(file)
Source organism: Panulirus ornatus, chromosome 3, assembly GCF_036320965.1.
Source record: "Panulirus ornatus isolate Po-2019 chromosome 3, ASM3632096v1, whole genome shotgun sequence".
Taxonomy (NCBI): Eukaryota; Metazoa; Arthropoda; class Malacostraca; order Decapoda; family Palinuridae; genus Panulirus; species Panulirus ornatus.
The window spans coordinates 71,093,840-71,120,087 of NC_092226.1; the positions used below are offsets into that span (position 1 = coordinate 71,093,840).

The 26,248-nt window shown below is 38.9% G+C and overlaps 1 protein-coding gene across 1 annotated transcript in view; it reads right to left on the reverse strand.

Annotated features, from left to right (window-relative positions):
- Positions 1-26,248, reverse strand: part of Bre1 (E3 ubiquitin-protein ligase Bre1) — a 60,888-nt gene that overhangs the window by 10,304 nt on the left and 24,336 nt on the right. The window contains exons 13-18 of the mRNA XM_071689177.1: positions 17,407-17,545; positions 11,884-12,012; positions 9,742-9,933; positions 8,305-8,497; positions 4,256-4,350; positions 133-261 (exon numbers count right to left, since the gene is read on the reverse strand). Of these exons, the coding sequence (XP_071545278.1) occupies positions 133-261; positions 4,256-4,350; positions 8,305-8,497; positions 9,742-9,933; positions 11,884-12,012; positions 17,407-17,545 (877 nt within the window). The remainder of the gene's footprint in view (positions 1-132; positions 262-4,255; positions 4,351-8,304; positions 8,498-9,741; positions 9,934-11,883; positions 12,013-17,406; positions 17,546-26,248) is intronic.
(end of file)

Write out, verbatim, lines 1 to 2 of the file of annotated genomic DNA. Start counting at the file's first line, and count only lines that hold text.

Source organism: Panulirus ornatus, chromosome 3, assembly GCF_036320965.1.
Source record: "Panulirus ornatus isolate Po-2019 chromosome 3, ASM3632096v1, whole genome shotgun sequence".